I love this woman’s outlook on the fearfulness of the mom and dad in the picture. I align myself 100% with what she is noticing – that we are sadly no longer as a community thriving towards the same goal. That, more often than not, we go against each other to see who can take more blame so that I don’t have to feel responsible. Even though it is my responsibility. Because our kids are – because they are our responsibility. In so many things she said, she is so painfully right.
The one piece of her insight that does come up more often than I would like it to is this: Even though we get distracted by our family’s everyday life, activities and the needs of our little ones, we ought to always remember the needs of the couple that started it all. I see this all too often. Paying attention to our children (the smaller they are, the more intense this is, of course, and that’s alright) has gotten out of control. Mothers and fathers get so fixated on the wellbeing of their kids — putting their needs ahead of their own — that they often fail to notice their marriage rotting right in front of them, in the middle of it all, because – they have not taken the time to tend to it – Sometimes in weeks, sometimes in months or years.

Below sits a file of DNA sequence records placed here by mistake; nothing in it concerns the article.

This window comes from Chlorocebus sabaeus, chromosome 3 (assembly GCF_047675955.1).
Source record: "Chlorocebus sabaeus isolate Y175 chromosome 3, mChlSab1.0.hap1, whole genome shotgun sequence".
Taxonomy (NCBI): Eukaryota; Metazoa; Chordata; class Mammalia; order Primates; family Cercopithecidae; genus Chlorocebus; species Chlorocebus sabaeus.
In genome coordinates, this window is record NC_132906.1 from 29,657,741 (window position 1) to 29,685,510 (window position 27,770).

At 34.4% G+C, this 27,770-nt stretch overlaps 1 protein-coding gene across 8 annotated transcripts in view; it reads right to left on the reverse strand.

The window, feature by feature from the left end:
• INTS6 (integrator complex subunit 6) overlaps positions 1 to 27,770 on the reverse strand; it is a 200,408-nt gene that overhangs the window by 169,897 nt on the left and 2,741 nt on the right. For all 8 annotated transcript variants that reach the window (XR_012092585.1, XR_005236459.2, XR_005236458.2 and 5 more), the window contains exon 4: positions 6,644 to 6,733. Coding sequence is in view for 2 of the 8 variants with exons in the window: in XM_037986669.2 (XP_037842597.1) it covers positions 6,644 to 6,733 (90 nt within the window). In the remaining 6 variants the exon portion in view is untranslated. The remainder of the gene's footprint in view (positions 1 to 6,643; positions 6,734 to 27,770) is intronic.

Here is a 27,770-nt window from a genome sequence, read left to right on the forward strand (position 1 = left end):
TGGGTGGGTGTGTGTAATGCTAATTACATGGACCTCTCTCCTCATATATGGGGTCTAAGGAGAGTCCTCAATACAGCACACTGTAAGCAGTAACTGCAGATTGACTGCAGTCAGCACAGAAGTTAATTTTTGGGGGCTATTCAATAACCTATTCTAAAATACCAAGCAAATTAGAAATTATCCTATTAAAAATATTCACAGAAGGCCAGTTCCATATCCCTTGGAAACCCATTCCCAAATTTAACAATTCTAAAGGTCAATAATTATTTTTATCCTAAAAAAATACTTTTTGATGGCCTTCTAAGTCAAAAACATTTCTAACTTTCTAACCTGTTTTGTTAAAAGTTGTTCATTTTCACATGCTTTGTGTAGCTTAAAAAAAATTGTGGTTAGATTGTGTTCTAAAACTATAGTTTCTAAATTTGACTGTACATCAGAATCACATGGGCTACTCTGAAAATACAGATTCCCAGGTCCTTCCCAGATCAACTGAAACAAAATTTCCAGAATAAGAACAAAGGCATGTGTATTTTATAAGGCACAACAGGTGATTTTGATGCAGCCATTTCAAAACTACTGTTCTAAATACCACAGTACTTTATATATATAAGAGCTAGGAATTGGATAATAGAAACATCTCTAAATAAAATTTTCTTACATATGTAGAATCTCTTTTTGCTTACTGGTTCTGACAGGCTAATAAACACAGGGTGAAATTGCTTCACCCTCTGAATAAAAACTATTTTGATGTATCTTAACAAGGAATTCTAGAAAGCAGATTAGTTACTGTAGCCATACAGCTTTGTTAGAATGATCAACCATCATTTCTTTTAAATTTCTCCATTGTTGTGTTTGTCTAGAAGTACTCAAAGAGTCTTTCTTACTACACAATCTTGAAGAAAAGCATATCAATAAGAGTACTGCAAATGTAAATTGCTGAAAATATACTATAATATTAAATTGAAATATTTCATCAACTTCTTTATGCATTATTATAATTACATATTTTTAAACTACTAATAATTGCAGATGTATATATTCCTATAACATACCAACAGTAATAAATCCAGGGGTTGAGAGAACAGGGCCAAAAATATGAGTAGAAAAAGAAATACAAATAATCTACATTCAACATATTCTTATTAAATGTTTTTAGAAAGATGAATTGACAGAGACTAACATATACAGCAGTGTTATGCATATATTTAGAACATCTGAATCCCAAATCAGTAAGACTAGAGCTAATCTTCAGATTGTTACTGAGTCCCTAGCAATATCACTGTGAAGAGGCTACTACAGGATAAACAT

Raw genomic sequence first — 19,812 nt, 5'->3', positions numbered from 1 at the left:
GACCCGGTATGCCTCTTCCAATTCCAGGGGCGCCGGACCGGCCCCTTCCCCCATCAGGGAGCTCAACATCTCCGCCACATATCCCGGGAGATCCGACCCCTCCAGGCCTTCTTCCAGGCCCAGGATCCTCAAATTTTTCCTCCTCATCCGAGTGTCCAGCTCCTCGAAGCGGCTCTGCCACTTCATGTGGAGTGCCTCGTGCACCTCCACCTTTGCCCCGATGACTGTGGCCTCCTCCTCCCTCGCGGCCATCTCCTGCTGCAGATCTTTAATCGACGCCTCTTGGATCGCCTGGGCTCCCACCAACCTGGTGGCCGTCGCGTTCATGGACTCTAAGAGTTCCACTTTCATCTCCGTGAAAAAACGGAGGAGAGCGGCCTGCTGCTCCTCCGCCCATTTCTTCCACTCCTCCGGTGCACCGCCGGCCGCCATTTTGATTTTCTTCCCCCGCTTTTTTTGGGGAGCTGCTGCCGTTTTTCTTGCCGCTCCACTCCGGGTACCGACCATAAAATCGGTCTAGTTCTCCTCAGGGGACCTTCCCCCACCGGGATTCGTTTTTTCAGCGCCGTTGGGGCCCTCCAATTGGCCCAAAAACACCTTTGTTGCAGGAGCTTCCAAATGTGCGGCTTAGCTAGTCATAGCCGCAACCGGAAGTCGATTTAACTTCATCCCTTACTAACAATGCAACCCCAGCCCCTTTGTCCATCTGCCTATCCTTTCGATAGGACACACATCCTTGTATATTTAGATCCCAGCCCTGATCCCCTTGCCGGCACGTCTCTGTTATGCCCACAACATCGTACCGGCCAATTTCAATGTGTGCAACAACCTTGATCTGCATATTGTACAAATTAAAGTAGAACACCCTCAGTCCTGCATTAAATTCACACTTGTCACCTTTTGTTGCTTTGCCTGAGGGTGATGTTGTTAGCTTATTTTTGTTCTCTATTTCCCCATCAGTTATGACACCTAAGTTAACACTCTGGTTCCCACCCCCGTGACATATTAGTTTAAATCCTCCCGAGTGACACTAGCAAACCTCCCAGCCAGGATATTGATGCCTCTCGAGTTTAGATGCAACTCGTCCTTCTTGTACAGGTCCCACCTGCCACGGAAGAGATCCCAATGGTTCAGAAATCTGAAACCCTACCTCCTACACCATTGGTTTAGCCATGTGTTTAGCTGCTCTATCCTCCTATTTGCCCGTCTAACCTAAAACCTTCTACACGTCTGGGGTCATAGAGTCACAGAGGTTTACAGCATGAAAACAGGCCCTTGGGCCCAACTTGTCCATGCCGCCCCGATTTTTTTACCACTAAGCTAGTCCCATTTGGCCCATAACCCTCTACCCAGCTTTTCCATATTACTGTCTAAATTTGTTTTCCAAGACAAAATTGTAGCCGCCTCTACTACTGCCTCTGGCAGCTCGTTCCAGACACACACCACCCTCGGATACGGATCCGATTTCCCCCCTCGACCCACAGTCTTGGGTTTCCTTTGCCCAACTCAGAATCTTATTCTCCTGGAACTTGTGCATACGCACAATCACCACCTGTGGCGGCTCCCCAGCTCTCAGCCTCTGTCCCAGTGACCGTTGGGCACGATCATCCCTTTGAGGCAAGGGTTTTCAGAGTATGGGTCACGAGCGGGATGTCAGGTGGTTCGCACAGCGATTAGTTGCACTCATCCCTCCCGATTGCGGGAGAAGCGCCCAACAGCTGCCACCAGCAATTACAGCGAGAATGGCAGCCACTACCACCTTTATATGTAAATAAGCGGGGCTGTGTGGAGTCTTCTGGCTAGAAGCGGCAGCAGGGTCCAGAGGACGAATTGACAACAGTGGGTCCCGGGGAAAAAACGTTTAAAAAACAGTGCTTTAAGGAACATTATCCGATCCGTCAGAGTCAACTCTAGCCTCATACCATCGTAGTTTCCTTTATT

We can’t just want our kids to have their cup full and neglect the relationship between the two adults.
Our marriages need care.
They always have.